A roundup of smart tips about using garlic. Beware―it’s pretty strong stuff.

By Jane Kirby
Updated August 20, 2004
Michele Gastl


There are more than 20 varieties of garlic, but the most common are strong, white-skinned American garlic and the milder, purple-streaked Italian and Mexican types. Elephant garlic, so called because each bulb is about four times the size of American or Mexican varieties, is also a common type but is technically in the onion family. It's available year-round. The other types can be purchased loose or packed two to a box. To select the freshest, most flavorful garlic, look for a dry, solid bulb that is plump, compact, and heavy. Resist the urge to buy peeled or chopped garlic; the flavors are harsher and stronger and will make your pesto taste more like pesticide. Plus, the jars will make a refrigerator reek.


Keep garlic in a cool, dark spot. The refrigerator is fine, but the freezer isn't; it will ruin the texture and turn the flavor from aromatic to acrid. Stored properly, garlic bulbs can last up to eight weeks. Garlic that sprouts can still be used; just remove the bitter green shoots.


The easiest way to peel a garlic clove is to place it under the flat side of a broad, heavy knife and bang it with your fist. The papery skin will slip right off. There is also an entire shelf of tools at the gourmet store devoted to peeling and preparing the clove, and it's worthwhile to check out three of them. The first, a garlic press, can eliminate the peeling step, although you won't get as much pulp as when you press peeled cloves. When you need whole, peeled garlic cloves, try a rubber cannoli. Drop a clove in one end, rub the tube on the countertop, and a perfectly stripped clove slides out the other side. (A rubber jar opener works, too.) Another handy tool to have in the utensil drawer is a garlic slicer. Like a mini mandoline, it creates wispy thin slices of garlic, which, when sauteed in olive oil, make a delicious garnish on vegetables and in salads.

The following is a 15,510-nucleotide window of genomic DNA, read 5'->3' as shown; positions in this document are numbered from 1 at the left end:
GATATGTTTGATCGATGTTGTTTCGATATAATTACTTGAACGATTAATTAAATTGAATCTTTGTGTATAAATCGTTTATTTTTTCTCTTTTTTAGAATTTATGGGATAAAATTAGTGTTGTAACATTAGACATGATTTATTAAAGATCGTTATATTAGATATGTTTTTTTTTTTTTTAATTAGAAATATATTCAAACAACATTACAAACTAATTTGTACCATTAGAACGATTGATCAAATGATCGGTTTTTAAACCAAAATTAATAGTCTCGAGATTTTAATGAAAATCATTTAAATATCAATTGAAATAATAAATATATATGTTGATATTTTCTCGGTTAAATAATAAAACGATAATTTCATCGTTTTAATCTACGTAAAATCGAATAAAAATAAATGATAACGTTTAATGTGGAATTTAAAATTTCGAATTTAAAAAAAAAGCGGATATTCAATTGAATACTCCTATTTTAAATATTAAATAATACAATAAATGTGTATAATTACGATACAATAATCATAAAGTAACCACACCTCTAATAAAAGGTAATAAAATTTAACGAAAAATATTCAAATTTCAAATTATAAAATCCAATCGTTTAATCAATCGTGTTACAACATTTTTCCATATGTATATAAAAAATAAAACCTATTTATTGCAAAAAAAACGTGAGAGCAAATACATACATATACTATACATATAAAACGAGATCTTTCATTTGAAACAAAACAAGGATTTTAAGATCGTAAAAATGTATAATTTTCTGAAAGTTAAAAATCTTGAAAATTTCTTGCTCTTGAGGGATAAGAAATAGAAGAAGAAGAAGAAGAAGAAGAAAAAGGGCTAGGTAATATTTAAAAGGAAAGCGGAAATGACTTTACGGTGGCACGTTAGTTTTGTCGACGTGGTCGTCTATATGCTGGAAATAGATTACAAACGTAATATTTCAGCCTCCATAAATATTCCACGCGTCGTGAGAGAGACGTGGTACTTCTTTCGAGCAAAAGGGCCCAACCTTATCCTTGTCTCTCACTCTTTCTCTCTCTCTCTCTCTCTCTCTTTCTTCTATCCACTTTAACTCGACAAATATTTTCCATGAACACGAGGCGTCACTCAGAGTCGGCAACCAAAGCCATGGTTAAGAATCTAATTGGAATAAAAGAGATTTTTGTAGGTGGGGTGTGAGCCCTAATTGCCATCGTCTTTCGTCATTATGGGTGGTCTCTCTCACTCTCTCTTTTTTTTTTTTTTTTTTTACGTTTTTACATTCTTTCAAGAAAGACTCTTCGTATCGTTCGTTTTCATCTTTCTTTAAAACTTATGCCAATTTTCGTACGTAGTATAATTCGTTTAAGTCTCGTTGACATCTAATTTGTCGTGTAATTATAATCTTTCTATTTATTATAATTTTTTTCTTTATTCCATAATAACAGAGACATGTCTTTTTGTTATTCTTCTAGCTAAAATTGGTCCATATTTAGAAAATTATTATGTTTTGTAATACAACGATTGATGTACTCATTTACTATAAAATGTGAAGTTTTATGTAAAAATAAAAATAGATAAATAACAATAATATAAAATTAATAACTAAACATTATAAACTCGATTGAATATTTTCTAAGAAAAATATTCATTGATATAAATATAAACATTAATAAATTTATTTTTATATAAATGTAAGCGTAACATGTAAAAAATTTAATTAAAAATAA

If you need just a clove or two, peel the clove, slice it in half lengthwise, and mince with a small paring knife. The more you mince, the more sulfur compounds you'll release and the more garlic flavor you'll add to your dish. To chop or mince multiple cloves, let the blade of a food processor start turning, then drop the cloves through the feed tube. If you put the cloves in before turning on the machine, they'll ricochet and remain relatively intact.

The Smell That Lingers

Ingested garlic stays with you because it contains oils that get into your blood and lung tissue and remain in your system long after it's been consumed. The remedies―chewing parsley, taking chlorophyll tablets―sound good but don't work. George Preti, Ph.D., of the Monell Chemical Senses Center, an organization that studies the science of taste and smell, explains, "You may have success in temporarily covering the odor, but once it's in your system, nothing but time will eliminate it. So enjoy it."

Chopping garlic is another story, though: The smell will come off if you simply rub your fingers on stainless steel. Stainless "soap" bars are sold for this purpose, but a steel sink or saucepan works just as well.

If You Run Out of Garlic...

There's no substitute for fresh, but the dried stuff will do in a pinch. A medium-size clove of fresh garlic is the equivalent of:

  • 1/2 teaspoon garlic flakes
  • 1/2 teaspoon garlic salt
  • 1/4 teaspoon granulated garlic
  • 1/8 teaspoon garlic powder